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A (Small) Fantasy Primer

Back in the day, there used to be a pretty basic definition of fantasy. Basically, think Lord of the Rings, and you pretty much get the idea. A hero on a quest in a medieval-type landscape, aided or opposed by all sorts of human and other-worldly creatures such as elves, dwarves, Wizards, and the like. And often the story took place on some Earth-like setting, but not necessarily Earth itself.

Those elements made up the standard fantasy story for many years after Tolkien’s masterpiece, which pretty much defined the genre for many years.   As time went on, however, the whole genre of fantasy began to broaden to encompass many new sub-genres, and that broadening is still continuing today. In fact, in order to move readers away from viewing fantasy with LOTR-influenced glasses, a new term, “speculative fiction”, is now used to encompass both science fiction and fantasy.

To which I say, yay! That means more books, which can’t be a bad thing. There are a lot of these new sub-genres of fantasy, and while I have growing pretty familiar with them in the course of my reading and writing life, I realize that perhaps some of my readers might not be aware of all the categories. As a writer, it’s good to know what genre your book falls under, so as to make it clear to agents, editors, and publishers exactly upon what shelf to file your book, so to speak. And as readers, it’s fun to see the incredible diversity that is going on in publishing today, when it comes to speculative fiction.

So, in no particular order, here’s a little primer of the fantasy side of speculative fiction, which covers a fair bit, but is not exhaustive, there’s just too many! If you are interested in finding out more, have a look at this website. Maybe you will discover something that tweaks your fancy!

Word of warning – these categories are not set in stone. And many books fit in more than one category!

1) HIgh Fantasy – a sweeping epic, lots of characters, well-drawn magic systems, detailed world-building…these are all characteristics of high fantasy. Often includes a quest, or a coming of age theme.  So this is where LOTR will fit, but also lots of books by Brandon Sanderson (eg the Mistborn books), Patrick Rothfuss’ The Name of the Wind, and even books like The Chronicles of Thomas Covenant, by Stephen R. Donaldson. This is a pretty broad category, and some books in other categories could also be placed in this one.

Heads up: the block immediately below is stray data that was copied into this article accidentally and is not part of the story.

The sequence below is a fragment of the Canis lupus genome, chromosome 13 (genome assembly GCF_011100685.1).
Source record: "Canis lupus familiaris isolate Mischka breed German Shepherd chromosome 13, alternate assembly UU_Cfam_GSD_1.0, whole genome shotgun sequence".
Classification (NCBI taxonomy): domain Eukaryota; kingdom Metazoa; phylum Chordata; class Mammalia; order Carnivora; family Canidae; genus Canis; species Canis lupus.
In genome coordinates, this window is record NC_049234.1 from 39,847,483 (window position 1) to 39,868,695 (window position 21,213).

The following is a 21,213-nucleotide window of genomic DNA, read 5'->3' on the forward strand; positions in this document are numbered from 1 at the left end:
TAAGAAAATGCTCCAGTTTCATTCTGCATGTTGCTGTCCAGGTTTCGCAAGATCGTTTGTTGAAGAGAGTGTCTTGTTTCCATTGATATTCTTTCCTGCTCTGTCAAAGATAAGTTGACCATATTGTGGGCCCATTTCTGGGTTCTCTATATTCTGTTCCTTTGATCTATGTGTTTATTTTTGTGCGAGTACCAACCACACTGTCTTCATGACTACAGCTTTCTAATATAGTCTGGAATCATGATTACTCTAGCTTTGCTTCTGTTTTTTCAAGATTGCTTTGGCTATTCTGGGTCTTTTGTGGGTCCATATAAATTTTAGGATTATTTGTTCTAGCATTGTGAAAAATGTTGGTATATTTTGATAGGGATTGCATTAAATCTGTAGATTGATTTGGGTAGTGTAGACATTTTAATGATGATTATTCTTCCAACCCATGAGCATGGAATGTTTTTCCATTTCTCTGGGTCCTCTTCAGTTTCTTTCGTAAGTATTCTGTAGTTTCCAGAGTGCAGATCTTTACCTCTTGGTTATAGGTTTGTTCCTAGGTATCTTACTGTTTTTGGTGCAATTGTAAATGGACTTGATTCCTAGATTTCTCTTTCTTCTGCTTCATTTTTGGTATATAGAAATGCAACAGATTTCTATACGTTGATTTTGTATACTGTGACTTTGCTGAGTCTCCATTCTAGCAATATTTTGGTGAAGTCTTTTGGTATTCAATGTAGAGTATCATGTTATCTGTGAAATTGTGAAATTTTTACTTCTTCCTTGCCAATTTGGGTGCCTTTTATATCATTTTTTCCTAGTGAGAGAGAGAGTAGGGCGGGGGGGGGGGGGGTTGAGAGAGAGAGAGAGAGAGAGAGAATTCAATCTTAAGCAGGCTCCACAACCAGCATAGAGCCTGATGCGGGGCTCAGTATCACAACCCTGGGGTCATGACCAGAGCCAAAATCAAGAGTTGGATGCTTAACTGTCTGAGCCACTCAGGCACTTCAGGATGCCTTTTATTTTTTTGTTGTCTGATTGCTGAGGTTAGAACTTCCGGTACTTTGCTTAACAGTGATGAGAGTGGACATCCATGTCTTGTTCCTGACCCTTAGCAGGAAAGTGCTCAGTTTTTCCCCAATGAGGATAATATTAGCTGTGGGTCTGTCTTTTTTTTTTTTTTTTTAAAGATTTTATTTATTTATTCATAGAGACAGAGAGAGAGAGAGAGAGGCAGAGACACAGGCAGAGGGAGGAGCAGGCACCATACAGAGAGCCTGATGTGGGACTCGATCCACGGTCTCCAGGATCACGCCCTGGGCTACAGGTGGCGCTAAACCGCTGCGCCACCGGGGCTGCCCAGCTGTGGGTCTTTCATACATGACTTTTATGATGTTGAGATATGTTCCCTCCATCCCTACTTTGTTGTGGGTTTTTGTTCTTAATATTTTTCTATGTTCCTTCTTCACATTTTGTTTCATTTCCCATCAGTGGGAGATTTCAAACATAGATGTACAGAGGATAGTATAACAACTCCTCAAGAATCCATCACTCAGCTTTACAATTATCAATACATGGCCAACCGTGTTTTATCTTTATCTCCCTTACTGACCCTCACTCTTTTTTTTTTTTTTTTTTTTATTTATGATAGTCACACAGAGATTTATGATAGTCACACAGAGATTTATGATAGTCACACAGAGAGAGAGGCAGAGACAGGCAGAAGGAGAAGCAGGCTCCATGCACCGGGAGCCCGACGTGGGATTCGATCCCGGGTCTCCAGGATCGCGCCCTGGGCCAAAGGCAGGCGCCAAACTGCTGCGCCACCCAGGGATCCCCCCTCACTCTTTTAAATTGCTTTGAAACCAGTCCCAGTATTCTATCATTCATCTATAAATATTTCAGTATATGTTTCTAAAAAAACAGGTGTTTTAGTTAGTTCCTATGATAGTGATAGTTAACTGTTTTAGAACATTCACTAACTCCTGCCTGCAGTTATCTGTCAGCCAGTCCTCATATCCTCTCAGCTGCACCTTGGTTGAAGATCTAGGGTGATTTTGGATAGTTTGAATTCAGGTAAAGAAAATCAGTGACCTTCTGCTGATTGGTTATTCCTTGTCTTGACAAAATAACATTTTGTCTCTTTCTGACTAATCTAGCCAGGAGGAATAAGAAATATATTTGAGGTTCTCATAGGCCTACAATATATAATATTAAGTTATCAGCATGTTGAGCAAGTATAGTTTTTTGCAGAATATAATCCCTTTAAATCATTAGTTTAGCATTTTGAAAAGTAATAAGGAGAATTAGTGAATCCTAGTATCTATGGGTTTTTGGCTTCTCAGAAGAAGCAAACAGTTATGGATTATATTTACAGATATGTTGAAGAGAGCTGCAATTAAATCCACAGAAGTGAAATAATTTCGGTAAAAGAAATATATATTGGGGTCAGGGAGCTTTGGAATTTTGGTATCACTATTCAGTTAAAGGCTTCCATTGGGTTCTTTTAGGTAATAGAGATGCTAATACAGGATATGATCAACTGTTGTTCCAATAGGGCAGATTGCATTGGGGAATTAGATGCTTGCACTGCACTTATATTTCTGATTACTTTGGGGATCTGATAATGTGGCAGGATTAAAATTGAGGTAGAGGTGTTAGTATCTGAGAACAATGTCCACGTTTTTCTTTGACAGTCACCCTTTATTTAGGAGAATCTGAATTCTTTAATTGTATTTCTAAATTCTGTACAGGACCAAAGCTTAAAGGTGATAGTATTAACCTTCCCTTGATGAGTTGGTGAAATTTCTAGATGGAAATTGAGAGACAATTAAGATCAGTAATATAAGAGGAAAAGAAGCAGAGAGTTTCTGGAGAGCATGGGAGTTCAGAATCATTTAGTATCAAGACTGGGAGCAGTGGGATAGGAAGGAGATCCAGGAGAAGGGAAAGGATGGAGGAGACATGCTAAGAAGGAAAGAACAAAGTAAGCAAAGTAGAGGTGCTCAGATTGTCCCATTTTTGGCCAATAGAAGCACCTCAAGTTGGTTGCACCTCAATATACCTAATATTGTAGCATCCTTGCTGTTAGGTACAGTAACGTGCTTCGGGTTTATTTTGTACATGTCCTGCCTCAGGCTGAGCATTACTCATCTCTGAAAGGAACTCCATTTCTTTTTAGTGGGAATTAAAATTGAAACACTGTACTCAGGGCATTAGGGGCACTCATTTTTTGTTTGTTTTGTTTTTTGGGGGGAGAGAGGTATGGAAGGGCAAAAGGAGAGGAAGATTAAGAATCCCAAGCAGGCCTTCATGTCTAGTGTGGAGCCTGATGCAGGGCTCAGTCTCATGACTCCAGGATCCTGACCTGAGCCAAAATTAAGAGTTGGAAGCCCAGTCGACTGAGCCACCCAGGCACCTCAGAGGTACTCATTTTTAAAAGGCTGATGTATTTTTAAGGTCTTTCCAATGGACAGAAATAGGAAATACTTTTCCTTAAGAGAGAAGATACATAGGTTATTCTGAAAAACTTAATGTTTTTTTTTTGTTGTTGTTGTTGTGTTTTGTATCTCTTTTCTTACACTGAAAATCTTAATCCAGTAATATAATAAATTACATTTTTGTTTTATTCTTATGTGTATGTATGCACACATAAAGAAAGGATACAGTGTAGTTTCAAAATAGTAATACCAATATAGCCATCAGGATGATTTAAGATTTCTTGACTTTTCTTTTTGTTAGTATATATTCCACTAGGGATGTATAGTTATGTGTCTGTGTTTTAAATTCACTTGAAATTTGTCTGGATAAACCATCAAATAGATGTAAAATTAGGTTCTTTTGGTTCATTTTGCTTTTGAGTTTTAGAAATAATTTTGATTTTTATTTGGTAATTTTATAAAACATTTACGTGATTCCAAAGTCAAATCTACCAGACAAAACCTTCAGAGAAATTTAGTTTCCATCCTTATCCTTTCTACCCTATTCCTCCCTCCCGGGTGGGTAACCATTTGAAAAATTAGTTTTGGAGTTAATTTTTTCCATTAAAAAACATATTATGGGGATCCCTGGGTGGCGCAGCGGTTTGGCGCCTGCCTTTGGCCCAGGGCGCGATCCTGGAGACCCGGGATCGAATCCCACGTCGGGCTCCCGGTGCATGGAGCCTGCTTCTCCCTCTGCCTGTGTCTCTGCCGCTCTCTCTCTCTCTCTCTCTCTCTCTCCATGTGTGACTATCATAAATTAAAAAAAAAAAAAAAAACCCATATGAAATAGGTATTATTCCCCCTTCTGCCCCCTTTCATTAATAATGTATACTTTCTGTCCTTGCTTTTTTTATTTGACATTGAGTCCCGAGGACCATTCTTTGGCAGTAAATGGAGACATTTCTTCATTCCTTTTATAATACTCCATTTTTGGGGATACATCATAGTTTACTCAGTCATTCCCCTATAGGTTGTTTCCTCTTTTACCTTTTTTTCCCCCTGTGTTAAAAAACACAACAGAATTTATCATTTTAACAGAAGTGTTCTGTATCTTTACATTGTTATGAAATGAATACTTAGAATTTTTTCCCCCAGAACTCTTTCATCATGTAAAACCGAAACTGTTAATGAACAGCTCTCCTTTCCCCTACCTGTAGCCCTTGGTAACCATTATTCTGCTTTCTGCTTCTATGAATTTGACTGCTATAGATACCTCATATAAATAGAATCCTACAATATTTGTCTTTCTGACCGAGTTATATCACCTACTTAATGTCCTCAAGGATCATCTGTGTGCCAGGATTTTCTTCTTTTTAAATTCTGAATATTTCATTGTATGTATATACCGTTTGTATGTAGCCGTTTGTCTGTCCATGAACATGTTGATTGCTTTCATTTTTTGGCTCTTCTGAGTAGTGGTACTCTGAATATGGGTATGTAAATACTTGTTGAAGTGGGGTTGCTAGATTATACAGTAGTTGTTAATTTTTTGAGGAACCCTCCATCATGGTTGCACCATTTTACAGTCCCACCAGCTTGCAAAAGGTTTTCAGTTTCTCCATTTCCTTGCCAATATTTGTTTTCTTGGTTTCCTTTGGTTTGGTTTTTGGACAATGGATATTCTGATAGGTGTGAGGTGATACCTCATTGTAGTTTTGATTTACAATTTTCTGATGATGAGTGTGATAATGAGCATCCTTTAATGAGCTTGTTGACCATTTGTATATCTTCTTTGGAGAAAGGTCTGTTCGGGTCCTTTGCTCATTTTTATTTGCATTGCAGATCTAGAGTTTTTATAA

2) Low Fantasy – similar to the above, but often the magic system or elements of the story are downplayed, and the story is often grittier, with an anti-hero protagonist, and plenty of moral ambiguity. Martin’s The Game of Thrones is a perfect example of this genre, and it’s popularity has spawned a number of books in this genre. Again, a broad category which could encompass other sub-genres as well.

3) Historical fantasy – set (usually) in a real historical period on Earth, but mixes in some fantasy elements. A good example of this would be the stories of King Arthur which include the magic of Merlin and a dragon or two. It also would include an up-and-coming title, Wilding, Book One of the Traveller’s Path trilogy, by (cough), me. Books by Guy Gavriel Kay (a great Canadian writer) such as The Fionavar Tapestry trilogy are a good example of historical fantasy books that aren’t set on Earth, although the setting does mirror a real historical time period (such as Renaissance Italy). If these fantastical elements bring about a change in history as we know it, this morphs into the related category of Alternative History. The popular Steampunk genre (Victorian age setting, steam-powered technology) falls under historical fantasy.


This marvellous series is a wonderful example of Alternate History. The Napoleonic Wars with dragons!! What could be better?


4) Dark Fantasy

– books that combine fantasy elements with horror. The granddaddy of these would probably be Bram Stoker’s Dracula, and many contemporary vampire books would be filed here, such as Anne Rice’s Vampire Chronicles series. Books with other creatures such as werewolves or mummies (could stray into the historical fantasy genre, though) or ghosts (could stray into strictly horror) could fall under dark fantasy except sometimes those fall under the related category of…

5) Paranormal Fantasy – (usually) modern-day adventure tales, sometimes including elements of detective fiction and/or romance which include fantastical creatures and the presence of magic of some form. Think Buffy the Vampire Slayer,  Stephanie Meyer’s Twilight series, or one of my personal favourites, Jim Butcher’s The Dresden Files ( the books, not the TV series). This is a hugely popular category right now, especially in the Paranormal Romance sub-genre.



Ah, Harry Dresden, how I love you. If ever you are in Chicago and an ancient soul-sucking demon interrupts a perfectly good dinner party, give this bad-boy wizard a call. He’s in the book.


6) Urban Fantasy